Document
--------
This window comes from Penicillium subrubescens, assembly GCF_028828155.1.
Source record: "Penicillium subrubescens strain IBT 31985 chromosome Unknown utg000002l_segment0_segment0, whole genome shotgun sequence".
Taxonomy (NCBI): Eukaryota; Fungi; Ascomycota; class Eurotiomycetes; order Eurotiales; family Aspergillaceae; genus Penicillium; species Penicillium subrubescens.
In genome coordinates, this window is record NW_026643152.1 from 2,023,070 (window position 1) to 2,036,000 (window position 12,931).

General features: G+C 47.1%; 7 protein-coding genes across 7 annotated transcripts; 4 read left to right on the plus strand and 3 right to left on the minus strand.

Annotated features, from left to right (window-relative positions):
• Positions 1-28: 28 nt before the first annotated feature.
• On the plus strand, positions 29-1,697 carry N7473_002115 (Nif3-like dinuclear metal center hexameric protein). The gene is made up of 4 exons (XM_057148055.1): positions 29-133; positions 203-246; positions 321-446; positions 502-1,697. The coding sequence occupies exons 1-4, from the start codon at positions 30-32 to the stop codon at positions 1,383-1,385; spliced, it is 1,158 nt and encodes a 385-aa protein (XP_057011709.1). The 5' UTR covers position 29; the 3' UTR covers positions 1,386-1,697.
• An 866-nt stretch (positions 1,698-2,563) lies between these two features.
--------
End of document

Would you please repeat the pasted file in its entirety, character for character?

This window comes from Penicillium subrubescens, assembly GCF_028828155.1.
Source record: "Penicillium subrubescens strain IBT 31985 chromosome Unknown utg000002l_segment0_segment0, whole genome shotgun sequence".
Taxonomy (NCBI): Eukaryota; Fungi; Ascomycota; class Eurotiomycetes; order Eurotiales; family Aspergillaceae; genus Penicillium; species Penicillium subrubescens.
In genome coordinates, this window is record NW_026643152.1 from 2,023,070 (window position 1) to 2,036,000 (window position 12,931).

General features: G+C 47.1%; 7 protein-coding genes across 7 annotated transcripts; 4 read left to right on the plus strand and 3 right to left on the minus strand.

Annotated features, from left to right (window-relative positions):
• Positions 1-28: 28 nt before the first annotated feature.
• On the plus strand, positions 29-1,697 carry N7473_002115 (Nif3-like dinuclear metal center hexameric protein). The gene is made up of 4 exons (XM_057148055.1): positions 29-133; positions 203-246; positions 321-446; positions 502-1,697. The coding sequence occupies exons 1-4, from the start codon at positions 30-32 to the stop codon at positions 1,383-1,385; spliced, it is 1,158 nt and encodes a 385-aa protein (XP_057011709.1). The 5' UTR covers position 29; the 3' UTR covers positions 1,386-1,697.
• An 866-nt stretch (positions 1,698-2,563) lies between these two features.